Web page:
American Trypanosomiasis (Chagas disease)
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What is American trypanosomiasis (Chagas disease)?
American trypanosomiasis, more commonly known as Chagas disease, is caused by a parasite spread by infected triatomine bugs.
Chagas disease has two phases. The first phase occurs right after infection and can be mild. The second phase can occur decades later and can cause disability or even death.
- Chagas disease is caused by a parasite called Trypanosoma cruzi.
Risk to Travellers
- Risk for most travellers is low.
- Risk is higher for travellers who are:
- visiting or living in rural areas.
- sleeping in poorly-constructed housing (for example, housing with cracked walls, mud walls, or thatched roofs).
- sleeping outdoors.
- There is also a minimal risk of being infected with Chagas disease by eating/drinking contaminated food or drinks.
- The first (acute) phase of the disease is usually mild.
- The second (chronic) phase of the disease can be severe, with infected people developing chronic heart and digestive problems that can be life-threatening.
- Chagas disease can be more severe in immunosuppressed individuals.
- There is no vaccine or medication that can prevent Chagas disease.
- Preventing triatomine bug bites is the best way to prevent this disease.
- Avoid sleeping in poorly-constructed housing or sleeping outdoors.
- If sleeping in poorly-constructed housing or sleeping outdoors cannot be avoided, sleep under a bed net, preferably one treated with insecticide.
- Practise safe food and water precautions.
- Avoid blood transfusions and organ transplants in areas where Chagas disease occurs, if at all possible.
- There are medications available to treat Chagas disease.
- The medical problems that can develop in the chronic phase of Chagas disease cannot be treated, but there are medications available to manage some of the symptoms.
Chagas disease occurs in two phases. Each phase has different symptoms.
First (acute) phase:
- Symptoms of the disease occur one or more weeks after the triatomine bug bite.
- Symptoms are usually mild or do not occur at all, but can cause death in rare cases.
- Acute symptoms include:
- swelling around the infected bite (called a chagoma)
- swelling around the eye (called the Romaña’s sign)
- swollen lymph nodes
- muscle pain
- enlargement of liver and spleen (hepatosplenomegaly)
- difficulty breathing
- in rare cases, swelling of the heart or brain. These symptoms generally occur more often in children, the elderly, and the immunocompromised.
Second (chronic) phase:
- Most people do not have symptoms, but still remain infected.
- Some people will have symptoms but these usually appear many years (10-30 years) after the initial infection.
- These symptoms, which can be life-threatening, include:
- enlargement of the esophagus (throat)
- enlargement of the colon
- enlargement of the heart, which can cause heart failure and abnormal heart beat rhythms (arrhythmia)
- Chagas disease is most commonly spread through the infected feces of a triatomine bug, also called a “kissing bug” or reduvid bug.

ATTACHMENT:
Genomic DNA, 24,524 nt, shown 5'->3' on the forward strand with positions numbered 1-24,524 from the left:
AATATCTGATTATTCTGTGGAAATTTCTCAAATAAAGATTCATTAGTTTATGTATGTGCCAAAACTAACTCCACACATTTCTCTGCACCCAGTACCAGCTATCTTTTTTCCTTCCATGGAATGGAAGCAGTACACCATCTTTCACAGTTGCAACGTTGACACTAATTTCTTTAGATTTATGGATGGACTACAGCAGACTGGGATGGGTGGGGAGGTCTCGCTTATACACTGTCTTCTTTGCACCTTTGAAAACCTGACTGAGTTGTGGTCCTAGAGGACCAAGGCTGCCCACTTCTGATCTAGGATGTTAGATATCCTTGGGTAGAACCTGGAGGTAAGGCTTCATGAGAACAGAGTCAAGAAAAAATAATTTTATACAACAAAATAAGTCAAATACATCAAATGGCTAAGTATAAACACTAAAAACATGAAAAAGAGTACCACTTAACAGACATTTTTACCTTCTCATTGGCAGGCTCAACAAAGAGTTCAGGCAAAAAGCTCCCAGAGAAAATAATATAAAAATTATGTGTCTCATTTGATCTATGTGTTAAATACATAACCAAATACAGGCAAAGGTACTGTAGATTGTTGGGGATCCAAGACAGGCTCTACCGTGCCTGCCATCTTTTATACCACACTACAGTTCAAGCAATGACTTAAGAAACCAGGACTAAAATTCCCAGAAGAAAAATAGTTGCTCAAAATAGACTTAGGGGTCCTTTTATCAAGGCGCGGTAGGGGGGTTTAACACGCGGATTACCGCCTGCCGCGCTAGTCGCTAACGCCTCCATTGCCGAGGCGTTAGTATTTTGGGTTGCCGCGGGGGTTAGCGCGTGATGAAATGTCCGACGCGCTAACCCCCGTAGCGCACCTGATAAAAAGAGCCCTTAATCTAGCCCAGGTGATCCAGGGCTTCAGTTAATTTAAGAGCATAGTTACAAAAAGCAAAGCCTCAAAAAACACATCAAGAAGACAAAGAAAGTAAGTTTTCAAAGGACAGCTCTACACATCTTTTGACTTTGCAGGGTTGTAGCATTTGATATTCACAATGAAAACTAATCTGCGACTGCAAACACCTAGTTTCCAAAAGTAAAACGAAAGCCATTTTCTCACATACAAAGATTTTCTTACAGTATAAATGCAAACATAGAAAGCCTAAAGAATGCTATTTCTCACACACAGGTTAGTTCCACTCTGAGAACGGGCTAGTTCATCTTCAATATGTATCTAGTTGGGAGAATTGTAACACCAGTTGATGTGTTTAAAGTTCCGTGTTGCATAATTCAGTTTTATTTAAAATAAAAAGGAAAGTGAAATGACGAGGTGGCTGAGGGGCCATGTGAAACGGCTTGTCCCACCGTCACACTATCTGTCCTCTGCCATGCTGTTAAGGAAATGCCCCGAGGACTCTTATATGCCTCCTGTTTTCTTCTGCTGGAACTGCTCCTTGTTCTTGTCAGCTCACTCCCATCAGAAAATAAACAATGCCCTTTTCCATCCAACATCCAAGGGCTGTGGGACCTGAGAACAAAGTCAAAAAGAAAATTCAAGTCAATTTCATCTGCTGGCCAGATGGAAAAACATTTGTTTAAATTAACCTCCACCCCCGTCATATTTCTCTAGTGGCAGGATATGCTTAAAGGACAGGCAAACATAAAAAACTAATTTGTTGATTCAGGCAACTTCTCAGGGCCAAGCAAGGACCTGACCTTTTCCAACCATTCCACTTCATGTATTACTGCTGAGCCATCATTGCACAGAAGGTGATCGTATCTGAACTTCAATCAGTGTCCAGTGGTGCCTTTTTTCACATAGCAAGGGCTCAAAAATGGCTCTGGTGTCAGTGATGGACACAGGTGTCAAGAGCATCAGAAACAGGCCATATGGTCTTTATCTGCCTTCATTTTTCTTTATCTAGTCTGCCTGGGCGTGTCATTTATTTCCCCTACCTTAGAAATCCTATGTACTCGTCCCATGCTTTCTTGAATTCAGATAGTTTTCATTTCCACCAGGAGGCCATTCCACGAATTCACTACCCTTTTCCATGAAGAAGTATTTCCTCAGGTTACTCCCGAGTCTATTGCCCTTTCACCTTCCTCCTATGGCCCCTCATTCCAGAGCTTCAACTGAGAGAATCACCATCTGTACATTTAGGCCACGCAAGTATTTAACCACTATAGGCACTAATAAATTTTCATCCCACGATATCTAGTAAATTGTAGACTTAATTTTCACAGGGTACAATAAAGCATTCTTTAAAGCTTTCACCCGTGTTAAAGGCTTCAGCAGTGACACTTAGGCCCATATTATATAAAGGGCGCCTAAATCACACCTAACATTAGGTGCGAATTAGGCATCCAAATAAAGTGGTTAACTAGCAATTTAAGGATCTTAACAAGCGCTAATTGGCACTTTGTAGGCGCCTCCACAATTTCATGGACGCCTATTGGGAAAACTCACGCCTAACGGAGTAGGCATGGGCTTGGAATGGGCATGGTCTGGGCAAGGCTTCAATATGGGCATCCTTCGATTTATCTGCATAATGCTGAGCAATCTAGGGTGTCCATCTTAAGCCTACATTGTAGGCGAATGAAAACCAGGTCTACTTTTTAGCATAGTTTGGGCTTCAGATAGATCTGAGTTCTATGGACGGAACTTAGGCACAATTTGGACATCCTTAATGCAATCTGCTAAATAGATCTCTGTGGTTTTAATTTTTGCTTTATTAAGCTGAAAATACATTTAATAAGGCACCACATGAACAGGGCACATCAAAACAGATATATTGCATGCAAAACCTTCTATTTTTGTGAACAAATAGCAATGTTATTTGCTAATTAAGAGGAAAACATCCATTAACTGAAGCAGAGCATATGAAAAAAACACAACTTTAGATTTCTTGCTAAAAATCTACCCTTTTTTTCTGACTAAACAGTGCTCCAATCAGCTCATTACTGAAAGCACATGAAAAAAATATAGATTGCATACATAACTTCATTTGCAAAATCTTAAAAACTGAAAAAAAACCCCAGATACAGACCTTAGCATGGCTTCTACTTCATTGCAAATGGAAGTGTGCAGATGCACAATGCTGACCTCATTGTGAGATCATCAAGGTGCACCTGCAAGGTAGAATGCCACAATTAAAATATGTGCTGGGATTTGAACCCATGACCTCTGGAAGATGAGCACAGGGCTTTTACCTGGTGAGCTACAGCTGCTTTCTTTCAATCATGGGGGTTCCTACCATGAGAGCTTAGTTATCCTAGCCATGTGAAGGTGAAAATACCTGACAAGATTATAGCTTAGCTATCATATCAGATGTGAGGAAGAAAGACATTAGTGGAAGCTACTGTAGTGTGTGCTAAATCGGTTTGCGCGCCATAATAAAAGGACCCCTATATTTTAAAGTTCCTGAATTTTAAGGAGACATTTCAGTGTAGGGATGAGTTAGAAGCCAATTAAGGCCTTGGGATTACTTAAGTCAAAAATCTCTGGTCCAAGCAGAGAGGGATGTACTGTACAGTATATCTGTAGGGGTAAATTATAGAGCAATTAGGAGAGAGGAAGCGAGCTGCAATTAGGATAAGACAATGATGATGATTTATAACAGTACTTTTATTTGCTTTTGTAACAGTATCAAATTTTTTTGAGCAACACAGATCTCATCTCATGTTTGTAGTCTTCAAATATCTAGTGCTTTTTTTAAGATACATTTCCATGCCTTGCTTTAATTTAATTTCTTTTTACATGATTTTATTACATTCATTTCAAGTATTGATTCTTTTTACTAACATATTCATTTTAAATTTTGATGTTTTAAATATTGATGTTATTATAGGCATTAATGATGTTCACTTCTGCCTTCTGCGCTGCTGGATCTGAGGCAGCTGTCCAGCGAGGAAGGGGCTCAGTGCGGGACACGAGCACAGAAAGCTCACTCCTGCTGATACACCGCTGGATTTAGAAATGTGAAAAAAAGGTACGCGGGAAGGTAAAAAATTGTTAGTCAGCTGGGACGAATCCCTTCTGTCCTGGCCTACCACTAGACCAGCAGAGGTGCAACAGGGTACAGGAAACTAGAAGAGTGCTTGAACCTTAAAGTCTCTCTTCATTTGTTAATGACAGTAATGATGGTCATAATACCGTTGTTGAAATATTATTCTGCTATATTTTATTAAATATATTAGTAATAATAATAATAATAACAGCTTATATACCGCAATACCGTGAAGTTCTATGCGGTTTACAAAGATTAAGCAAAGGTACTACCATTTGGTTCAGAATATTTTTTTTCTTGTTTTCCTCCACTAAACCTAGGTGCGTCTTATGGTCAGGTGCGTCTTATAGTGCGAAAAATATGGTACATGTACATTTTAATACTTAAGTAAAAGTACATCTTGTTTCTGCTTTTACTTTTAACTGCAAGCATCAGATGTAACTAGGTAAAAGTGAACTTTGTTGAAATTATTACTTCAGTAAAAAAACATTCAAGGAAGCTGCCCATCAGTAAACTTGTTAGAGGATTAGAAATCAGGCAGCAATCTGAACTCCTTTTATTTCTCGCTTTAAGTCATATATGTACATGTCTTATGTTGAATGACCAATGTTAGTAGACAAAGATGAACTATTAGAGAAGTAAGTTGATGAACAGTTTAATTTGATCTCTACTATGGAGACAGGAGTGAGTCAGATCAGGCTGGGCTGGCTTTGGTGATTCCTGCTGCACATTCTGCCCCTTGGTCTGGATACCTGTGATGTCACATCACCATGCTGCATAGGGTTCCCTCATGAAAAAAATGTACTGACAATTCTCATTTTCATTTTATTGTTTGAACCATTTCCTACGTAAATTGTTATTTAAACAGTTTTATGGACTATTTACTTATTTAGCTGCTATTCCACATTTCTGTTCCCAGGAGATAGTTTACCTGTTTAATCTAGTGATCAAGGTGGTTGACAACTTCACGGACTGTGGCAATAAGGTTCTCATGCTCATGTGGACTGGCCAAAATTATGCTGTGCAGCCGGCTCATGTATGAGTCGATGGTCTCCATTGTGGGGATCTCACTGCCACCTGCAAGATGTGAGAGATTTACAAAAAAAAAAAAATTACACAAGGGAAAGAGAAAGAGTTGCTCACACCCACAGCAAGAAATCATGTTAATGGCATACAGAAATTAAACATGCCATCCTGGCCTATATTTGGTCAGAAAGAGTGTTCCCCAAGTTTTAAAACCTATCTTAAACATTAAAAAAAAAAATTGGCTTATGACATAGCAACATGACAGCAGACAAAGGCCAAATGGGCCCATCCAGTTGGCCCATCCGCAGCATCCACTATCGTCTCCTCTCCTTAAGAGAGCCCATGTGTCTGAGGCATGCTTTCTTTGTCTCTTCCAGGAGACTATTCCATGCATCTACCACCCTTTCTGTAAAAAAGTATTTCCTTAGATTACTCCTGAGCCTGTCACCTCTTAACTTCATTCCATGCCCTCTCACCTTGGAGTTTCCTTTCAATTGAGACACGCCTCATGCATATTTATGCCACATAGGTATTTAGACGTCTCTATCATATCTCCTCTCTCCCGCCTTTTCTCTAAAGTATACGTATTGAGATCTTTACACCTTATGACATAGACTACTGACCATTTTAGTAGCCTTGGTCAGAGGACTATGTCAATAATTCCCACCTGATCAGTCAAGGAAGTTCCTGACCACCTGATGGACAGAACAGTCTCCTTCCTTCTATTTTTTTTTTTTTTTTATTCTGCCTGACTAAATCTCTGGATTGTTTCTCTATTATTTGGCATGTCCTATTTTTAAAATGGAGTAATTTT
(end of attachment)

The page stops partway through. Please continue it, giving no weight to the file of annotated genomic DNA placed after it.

- Triatomine bugs are most active at night and hide in cracks in poorly-constructed houses.
- Triatomine bugs feed on human blood. After they bite, they deposit feces close to the bite.
- The feces of infected triatomine bugs carry the Trypanosoma cruzi parasite that causes Chagas disease.
- When a person touches the bite, they accidentally rub the infected feces into the bite. A person can also inadvertently rub infected triatomine feces into any skin break, like a scratch or open wound, or into the eyes, nose, or mouth.
- Less commonly, Chagas disease can also be spread:
- through a blood transfusion or organ transplant from an infected donor.
- from an infected mother to her baby during pregnancy or delivery.
- by food or drinks contaminated with infected triatomine feces.
Where is American trypanosomiasis (Chagas disease) a concern?
Chagas disease occurs in Mexico, Central America, and South America.
The triatomine bug is found mainly in areas with poorly-constructed housing.
Recommendations for travellers
Consult a doctor, nurse or health care provider, or visit a travel health clinic preferably six weeks before you travel.
- Protect yourself from triatomine bug bites.
- Practise safe food and water precautions.
- In areas where Chagas disease occurs, avoid blood transfusions and organ transplants unless it is an emergency.
- If you must receive a blood transfusion while travelling, try to ensure the donated blood has been tested for Chagas disease.
- If you cannot ensure the blood or organ has been screened, and you do not require emergency care, return home for treatment.
- Know the symptoms of Chagas disease and see a health care provider if they develop.
- Chronic symptoms of Chagas disease may develop years after visiting a region where the disease occurs.
- Tell your healthcare provider that you have travelled to a region where Chagas disease occurs.
- Fact sheet on Chagas disease (American trypanosomiasis), World Health Organization (WHO)
- Statement on Personal Protective Measures to Prevent Arthropod Bites, The Committee to Advise on Tropical Medicine and Travel (CATMAT)
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